by JUSTIN LEE
I passed under the busy network of freeways, driving by modernist buildings, more ornate art-deco buildings, cookie-cutter apartments and strip malls clad in banners of different languages. After twenty-five minutes, I reached my destination.
Slowly, I made my way towards an ethereal blue window at the end of the steps that had the serene, sacred feel of the entryway into a temple.
The window was actually an opening to a separate room. The room painted white—the ceiling, the walls, and even the floor—was silent and empty. It was a completely void space, but it pulled me in.
A soft light from the wall in front of me filled the room and washed the walls with an uninterrupted slow sequence of blues, oranges and reds. These colors emanated from a screen of light, opposite from the entrance. The sharp cornered walls at the entrance slowly began to morph into a shape that reminded me of the delicately lit screen of a MacBook: edges became curves and 90-degree angles, seamless round corners.
This is Ganzfeld by James Turrell at the Los Angeles County Museum of Art.
For as long as I can remember, my parents took every opportunity to expose me and my older sisters to different cultures within the boundaries of Los Angeles. They saw our connection to the arts in all forms as a way for us to gain different perspectives and ideas beyond what we experience in the everyday—school, people around us, and our family traditions.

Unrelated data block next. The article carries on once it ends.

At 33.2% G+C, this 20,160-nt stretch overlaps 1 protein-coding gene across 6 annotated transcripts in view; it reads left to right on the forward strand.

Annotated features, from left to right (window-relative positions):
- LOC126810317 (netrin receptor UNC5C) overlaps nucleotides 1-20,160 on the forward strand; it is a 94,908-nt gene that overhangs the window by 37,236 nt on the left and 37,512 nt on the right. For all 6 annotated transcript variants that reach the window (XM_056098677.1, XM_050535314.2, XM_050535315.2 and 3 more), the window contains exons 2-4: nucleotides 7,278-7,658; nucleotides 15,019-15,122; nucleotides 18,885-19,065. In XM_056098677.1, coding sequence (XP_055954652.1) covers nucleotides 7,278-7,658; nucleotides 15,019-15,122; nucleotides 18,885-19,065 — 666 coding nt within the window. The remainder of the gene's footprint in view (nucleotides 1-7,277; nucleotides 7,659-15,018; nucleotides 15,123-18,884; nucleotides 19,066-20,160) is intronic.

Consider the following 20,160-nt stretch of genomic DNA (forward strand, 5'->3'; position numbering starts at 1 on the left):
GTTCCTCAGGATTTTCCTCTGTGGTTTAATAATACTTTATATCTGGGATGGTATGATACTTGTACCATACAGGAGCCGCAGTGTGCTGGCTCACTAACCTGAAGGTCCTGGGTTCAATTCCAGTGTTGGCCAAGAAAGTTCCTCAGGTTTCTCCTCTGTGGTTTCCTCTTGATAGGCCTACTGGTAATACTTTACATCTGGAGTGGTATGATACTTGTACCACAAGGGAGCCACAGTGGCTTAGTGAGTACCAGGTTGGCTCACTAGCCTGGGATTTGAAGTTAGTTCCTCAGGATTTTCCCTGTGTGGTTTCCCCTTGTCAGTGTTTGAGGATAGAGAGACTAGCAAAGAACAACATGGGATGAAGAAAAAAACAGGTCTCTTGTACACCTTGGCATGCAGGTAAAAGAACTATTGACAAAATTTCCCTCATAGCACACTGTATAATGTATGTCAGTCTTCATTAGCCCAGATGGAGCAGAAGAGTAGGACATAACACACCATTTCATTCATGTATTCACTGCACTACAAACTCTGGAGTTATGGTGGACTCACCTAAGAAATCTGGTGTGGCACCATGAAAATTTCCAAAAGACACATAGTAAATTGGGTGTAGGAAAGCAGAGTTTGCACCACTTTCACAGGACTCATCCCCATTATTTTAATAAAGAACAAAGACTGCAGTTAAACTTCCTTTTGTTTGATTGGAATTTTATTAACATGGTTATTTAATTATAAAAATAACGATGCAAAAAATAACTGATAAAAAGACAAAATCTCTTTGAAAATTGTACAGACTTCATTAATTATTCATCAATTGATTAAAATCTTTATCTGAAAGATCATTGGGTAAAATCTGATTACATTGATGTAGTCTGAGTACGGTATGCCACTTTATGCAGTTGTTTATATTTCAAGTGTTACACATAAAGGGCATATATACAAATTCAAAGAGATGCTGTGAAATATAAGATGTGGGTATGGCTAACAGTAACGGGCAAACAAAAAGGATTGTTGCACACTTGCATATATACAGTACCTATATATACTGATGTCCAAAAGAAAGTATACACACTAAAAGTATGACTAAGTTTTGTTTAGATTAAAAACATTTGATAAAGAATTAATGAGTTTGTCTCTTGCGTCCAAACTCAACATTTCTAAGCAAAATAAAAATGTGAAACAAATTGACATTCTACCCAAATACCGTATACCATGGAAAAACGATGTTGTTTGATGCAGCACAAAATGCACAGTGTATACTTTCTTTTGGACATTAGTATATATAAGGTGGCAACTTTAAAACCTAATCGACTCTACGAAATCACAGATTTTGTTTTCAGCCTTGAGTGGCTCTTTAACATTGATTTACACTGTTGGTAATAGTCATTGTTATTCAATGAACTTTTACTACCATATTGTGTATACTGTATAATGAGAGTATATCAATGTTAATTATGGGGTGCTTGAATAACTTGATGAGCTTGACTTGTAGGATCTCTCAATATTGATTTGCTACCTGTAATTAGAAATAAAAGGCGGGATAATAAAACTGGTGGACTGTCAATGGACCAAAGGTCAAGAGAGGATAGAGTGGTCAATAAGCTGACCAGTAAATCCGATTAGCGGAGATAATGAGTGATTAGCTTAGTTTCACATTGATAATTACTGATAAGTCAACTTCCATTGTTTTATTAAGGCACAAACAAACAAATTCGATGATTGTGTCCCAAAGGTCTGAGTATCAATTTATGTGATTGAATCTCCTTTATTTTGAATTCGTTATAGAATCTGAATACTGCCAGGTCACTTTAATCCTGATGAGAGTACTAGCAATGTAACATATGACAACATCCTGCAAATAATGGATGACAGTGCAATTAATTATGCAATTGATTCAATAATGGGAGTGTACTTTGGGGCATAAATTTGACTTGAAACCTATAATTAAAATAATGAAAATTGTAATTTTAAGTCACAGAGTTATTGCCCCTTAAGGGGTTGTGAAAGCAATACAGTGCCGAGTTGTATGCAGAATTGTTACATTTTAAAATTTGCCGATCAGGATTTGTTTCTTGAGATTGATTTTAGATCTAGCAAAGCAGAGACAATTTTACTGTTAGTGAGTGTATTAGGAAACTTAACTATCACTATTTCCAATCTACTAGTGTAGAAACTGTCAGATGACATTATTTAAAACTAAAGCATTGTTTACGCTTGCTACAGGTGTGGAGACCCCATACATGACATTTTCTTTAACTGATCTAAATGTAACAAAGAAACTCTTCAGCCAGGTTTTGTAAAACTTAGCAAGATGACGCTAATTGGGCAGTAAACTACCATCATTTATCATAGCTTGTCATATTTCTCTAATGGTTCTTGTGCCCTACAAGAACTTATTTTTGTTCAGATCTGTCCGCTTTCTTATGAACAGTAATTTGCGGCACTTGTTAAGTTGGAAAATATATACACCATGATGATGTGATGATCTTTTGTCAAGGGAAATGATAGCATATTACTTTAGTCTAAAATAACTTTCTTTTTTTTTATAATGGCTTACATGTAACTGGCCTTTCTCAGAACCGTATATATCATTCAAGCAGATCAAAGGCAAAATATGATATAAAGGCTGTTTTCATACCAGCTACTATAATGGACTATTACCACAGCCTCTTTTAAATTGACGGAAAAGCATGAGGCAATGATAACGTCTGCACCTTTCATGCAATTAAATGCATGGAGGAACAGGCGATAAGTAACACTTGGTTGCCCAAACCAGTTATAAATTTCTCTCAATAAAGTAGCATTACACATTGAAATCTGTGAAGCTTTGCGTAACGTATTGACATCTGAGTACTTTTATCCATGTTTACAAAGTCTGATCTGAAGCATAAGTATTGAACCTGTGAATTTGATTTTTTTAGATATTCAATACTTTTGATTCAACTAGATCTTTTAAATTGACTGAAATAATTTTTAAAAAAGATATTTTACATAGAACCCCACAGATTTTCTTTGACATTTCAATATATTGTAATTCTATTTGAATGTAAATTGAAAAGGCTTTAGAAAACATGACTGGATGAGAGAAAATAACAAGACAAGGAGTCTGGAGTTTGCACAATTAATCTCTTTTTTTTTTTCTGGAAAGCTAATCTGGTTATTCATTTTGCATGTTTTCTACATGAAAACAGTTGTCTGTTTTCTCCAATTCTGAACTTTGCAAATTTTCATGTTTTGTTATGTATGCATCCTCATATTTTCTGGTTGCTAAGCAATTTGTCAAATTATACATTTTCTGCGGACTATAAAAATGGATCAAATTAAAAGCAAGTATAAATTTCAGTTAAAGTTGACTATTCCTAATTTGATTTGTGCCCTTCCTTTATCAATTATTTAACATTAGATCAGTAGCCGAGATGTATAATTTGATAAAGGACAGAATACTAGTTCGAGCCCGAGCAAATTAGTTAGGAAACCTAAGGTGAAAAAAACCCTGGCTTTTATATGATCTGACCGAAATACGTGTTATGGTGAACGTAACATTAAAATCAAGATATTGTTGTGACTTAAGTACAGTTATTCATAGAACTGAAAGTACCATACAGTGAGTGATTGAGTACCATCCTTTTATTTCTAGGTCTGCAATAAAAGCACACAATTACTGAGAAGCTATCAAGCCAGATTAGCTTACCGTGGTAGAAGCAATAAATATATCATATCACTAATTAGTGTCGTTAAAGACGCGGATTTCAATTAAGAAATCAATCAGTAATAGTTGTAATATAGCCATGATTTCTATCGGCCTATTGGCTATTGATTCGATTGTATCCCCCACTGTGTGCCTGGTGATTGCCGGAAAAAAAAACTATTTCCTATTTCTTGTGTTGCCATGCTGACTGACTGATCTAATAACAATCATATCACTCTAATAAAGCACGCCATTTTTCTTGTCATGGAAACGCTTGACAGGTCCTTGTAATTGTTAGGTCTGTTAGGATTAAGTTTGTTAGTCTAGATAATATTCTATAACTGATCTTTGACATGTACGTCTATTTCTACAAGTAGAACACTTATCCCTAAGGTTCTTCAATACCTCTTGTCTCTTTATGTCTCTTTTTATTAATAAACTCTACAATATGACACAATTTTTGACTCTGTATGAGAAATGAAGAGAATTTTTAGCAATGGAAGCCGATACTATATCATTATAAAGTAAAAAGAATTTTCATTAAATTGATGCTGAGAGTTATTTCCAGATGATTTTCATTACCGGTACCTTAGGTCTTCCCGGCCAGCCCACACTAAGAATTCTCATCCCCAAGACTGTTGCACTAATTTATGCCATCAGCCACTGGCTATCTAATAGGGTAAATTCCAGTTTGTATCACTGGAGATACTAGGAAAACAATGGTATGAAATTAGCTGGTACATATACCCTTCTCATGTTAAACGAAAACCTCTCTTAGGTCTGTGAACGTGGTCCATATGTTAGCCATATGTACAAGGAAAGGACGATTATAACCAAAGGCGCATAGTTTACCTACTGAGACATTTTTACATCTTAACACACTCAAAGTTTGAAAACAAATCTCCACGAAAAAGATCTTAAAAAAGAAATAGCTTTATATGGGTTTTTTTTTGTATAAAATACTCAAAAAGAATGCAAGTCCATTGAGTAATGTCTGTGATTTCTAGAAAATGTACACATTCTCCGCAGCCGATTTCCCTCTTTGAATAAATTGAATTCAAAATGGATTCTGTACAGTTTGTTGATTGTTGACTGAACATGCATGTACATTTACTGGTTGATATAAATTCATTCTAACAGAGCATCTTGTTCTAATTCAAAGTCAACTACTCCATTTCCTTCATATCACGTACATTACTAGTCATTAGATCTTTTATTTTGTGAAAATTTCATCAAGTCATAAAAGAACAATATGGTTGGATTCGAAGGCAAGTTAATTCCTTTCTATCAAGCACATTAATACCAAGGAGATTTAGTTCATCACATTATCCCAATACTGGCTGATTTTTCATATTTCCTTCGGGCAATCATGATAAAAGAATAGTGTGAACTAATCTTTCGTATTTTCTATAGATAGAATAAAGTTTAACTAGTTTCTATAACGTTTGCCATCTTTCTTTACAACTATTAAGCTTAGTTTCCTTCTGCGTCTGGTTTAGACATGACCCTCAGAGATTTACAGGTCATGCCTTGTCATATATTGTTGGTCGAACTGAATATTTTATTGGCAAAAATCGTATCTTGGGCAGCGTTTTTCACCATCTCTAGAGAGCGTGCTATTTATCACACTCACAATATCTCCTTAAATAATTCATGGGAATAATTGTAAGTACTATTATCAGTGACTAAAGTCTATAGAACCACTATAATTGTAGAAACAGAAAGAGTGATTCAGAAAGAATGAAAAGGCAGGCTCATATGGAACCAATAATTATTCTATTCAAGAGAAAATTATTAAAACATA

Every week, my mom would cut out articles from The Korea Times on low-budget weekend activities. The first Saturday of every month, I would proudly wear my orange apron and create wood projects at my local Home Depot Free Kids Workshop. In the spring, it became tradition to see the California poppies and during the winter, sledding at the local mountains was our favorite pastime. We also spent our family dinners experiencing the different foods at eateries in Little Ethiopia, Chinatown and Olvera Street.
From time to time, my parents didn’t hesitate to invest in more costly events—we saw “Wicked” at the Pantages Theatre and the Bolshoi Ballet at the Dorothy Chandler Pavilion. They saw cultural value in such experiences that were measured by more than cost.
On the drive back from LACMA, my family talked about Ganzfeld. We each enjoyed something different about the exhibit. The blending of lights mesmerized my mom, my sister appreciated its simplicity and I was amazed by my loss of perception. So we went again. It was after the second visit when I came to the conclusion that it was the pure integration of its ingredients— simplicity, light, and nothingness—that make Ganzfeld a masterpiece.
Even now, I cannot process all that I have experienced living in L.A. as one single Angeleno culture. But I’ve realized, when looking at a larger scope, these smaller, distinct elements of its culture—food, music, buildings, communities, and languages—are what actually make it, L.A. This unique city is an environment built on relationships between these elements, even when they’re not so apparent. By witnessing cultures converge and diverge, I have gained a better understanding of the city.
Ganzfeld is a German word meaning “entire field.” Turrell’s work and Los Angeles embody this thought, piecing together their elements remarkably to show the entirety, the whole. I, too, aspire to embody the entire field, an even larger “world” that reaches beyond the city in which I was raised.